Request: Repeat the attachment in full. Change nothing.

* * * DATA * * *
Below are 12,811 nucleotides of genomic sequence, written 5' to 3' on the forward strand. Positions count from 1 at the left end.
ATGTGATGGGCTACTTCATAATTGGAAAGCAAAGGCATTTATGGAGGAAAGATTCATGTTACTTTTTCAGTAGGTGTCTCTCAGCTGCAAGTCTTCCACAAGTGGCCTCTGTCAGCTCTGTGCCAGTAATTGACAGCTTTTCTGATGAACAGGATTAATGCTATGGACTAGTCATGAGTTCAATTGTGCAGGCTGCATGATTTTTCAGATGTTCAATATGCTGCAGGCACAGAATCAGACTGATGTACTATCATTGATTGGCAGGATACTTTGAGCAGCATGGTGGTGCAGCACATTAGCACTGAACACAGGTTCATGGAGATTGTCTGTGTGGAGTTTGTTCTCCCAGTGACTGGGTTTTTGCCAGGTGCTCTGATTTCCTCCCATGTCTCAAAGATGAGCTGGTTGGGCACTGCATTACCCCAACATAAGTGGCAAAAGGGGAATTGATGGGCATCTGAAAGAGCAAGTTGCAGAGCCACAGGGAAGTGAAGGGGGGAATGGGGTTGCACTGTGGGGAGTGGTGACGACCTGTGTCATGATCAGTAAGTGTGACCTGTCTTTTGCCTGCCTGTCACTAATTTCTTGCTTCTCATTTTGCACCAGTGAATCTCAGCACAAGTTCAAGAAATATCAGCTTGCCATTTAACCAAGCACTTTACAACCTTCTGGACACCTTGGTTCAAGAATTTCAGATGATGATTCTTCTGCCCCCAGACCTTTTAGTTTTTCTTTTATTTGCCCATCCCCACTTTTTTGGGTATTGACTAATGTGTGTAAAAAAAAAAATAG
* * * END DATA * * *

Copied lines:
Below are 12,811 nucleotides of genomic sequence, written 5' to 3' on the forward strand. Positions count from 1 at the left end.
ATGTGATGGGCTACTTCATAATTGGAAAGCAAAGGCATTTATGGAGGAAAGATTCATGTTACTTTTTCAGTAGGTGTCTCTCAGCTGCAAGTCTTCCACAAGTGGCCTCTGTCAGCTCTGTGCCAGTAATTGACAGCTTTTCTGATGAACAGGATTAATGCTATGGACTAGTCATGAGTTCAATTGTGCAGGCTGCATGATTTTTCAGATGTTCAATATGCTGCAGGCACAGAATCAGACTGATGTACTATCATTGATTGGCAGGATACTTTGAGCAGCATGGTGGTGCAGCACATTAGCACTGAACACAGGTTCATGGAGATTGTCTGTGTGGAGTTTGTTCTCCCAGTGACTGGGTTTTTGCCAGGTGCTCTGATTTCCTCCCATGTCTCAAAGATGAGCTGGTTGGGCACTGCATTACCCCAACATAAGTGGCAAAAGGGGAATTGATGGGCATCTGAAAGAGCAAGTTGCAGAGCCACAGGGAAGTGAAGGGGGGAATGGGGTTGCACTGTGGGGAGTGGTGACGACCTGTGTCATGATCAGTAAGTGTGACCTGTCTTTTGCCTGCCTGTCACTAATTTCTTGCTTCTCATTTTGCACCAGTGAATCTCAGCACAAGTTCAAGAAATATCAGCTTGCCATTTAACCAAGCACTTTACAACCTTCTGGACACCTTGGTTCAAGAATTTCAGATGATGATTCTTCTGCCCCCAGACCTTTTAGTTTTTCTTTTATTTGCCCATCCCCACTTTTTTGGGTATTGACTAATGTGTGTAAAAAAAAAAATAG